A Customer Journey Example

Let’s walk through what the customer journey could look like. A hypothetical manager at a finance company recognizes an ongoing issue with managing data for customers. She starts looking for a data management solution. Her friend in the industry recommends the data management solution he uses while another networking contact recommends a different one. She also uses internet searches and reviews to find more. Targeted ads on Google and company social media also bring in a few more options. She pulls together a comprehensive list of all of her options for high quality data management solutions. 

Using reviews and priorities, she whittles her list down to two companies. Once she has her two favorites, she then uses the companies’ software demos and pricing packages to consider each one. She makes her selection based on which one works best for her company and is the most affordable. Once she purchases the data management software, the company acknowledges and thanks her for her purchase, which helps her feel valued as a customer. 

A few months later, this same manager is looking for data architecture solutions that will provide security and big data management. She remembers her experience with the data management company and starts her search on that particular website. When she sees they offer software for her needs, she spends less time in the consideration stage and moves quickly into purchasing. She also begins recommending the company to other people in the industry when they’re looking for similar products. Someday, this manager could be loyal to this company and go to them for all of her data needs. 

The Importance of Improving the Customer Journey 

Understanding how your customer moves through the customer journey and planning for it is important to gaining and retaining customers. The Aberdeen Group did a study on the use of formal customer journey improvements in companies and discovered some key benefits: 

  • 18 time faster average sales cycles
  • 10 times improvement in customer service costs
  • 5 times greater revenue from customer referrals
  • 54% greater return of marketing investment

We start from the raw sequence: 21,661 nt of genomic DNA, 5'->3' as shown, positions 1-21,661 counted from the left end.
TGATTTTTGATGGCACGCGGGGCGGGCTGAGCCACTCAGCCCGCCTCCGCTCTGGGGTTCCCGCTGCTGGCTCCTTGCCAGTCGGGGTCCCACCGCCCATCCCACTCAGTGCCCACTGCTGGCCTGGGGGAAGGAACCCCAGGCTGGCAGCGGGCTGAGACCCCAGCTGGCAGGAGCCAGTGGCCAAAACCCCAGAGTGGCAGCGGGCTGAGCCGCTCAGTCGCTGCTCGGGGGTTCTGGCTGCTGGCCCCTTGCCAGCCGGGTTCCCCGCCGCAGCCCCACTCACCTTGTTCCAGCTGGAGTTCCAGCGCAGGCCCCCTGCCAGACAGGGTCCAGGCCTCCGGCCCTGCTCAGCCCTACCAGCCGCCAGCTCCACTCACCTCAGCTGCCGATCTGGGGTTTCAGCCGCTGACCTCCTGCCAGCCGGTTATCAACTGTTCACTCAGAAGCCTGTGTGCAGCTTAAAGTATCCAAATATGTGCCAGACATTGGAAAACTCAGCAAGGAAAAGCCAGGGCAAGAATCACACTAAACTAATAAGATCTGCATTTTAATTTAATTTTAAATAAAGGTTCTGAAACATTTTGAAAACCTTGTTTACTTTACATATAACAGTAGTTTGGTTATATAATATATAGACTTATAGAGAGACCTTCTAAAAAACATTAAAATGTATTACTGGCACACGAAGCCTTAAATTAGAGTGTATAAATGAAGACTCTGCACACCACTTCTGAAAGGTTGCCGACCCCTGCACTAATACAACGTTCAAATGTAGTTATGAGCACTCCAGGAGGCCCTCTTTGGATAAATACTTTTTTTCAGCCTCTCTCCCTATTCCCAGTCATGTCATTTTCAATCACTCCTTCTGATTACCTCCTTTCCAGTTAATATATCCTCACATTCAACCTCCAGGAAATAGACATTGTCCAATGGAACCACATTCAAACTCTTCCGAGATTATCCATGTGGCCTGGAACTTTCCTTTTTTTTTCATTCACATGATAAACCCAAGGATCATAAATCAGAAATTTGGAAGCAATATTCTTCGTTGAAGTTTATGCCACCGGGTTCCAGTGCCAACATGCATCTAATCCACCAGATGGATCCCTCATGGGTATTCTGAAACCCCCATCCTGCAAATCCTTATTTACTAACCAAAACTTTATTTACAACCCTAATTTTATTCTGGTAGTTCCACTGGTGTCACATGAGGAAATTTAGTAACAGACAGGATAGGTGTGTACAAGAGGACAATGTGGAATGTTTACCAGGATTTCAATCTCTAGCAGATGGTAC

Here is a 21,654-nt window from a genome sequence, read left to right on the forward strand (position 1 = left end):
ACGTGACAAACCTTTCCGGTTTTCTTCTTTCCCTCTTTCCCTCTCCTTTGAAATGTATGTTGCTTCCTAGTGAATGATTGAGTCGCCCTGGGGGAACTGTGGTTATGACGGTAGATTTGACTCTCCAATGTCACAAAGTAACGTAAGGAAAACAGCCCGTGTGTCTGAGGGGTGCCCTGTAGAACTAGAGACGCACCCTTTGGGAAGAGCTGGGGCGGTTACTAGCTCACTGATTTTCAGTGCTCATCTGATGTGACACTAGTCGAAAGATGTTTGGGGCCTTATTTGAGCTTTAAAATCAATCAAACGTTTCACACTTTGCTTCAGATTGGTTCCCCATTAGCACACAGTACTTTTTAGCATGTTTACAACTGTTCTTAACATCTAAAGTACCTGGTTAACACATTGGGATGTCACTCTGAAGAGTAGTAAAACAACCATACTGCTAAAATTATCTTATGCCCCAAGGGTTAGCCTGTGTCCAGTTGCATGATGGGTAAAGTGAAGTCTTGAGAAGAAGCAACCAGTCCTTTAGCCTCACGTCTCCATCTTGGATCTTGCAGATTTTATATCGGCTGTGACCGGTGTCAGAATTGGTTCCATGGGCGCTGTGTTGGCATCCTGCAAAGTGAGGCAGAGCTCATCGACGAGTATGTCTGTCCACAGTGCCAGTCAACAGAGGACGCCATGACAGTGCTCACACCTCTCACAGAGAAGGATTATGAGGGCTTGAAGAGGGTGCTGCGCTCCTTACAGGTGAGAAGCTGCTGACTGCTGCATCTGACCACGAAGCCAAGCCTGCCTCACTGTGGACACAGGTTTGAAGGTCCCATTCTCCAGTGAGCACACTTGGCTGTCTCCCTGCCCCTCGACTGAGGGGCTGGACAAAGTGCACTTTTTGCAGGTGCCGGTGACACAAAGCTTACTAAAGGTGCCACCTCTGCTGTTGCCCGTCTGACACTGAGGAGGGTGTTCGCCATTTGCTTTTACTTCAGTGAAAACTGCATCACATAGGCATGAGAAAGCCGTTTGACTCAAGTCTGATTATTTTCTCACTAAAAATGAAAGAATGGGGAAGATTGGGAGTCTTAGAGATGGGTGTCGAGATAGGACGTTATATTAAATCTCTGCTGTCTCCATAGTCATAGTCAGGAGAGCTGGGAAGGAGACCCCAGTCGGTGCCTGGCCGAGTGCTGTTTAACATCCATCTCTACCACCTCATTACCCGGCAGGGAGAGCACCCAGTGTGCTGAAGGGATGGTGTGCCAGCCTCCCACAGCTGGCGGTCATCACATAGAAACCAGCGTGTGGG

Overall, this study shows that companies that focus on customer journeys can benefit in revenue and profitability. Optimizing the customer journey also helps decision makers at the company to stay focused on customers. It also helps improve the customer experience and your brand. A well-optimized customer journey makes the purchasing process easier and more enjoyable for the customers, which improves their experience. 

Optimizing Your Customer Journey 

Improving your customer journey is crucial to improving customer experience and benefiting from increased revenue and profitability. These are some of the best ways to improve your  customer journey: 

Understand Your Customer

To fully understand how to improve your customer experience and journey, you need to know who your customers are. There are many ways to go about understanding your customers: analytic research, informal qualitative research, carefully crafted personas, and more. These methods will help you know what your customers want, what they need, and what your brand can provide. 

Identify Touch Points

Anytime a potential customer interacts with your brand, you have a touchpoint. Your touchpoints could be ads, your website homepage, a physical storefront, reviews, newsletters, phone calls with sales, or emails. Once you identify all the touchpoints, you can then find the obstacles that might make the journey difficult or cause potential customers to drop off. A broken website link, no set-up voicemail, or unclear ads could cause unnecessary difficulty and lose you customers. By keeping track of your touchpoints, you can optimize them to keep your customers moving through your customer journey seamlessly. 

Create a Customer Journey Map

Customer journey mapping involves visualizing the journey your customer takes through the process of gaining awareness of your product to purchase. This map will illustrate how your customers move through their journey for your company and on your website. Using customer research and touchpoints, you can map out exactly what steps a customer takes and what you can do to make it simple. Creating this map will give you greater insight into where your potential customers are falling away and where your company can fill needs.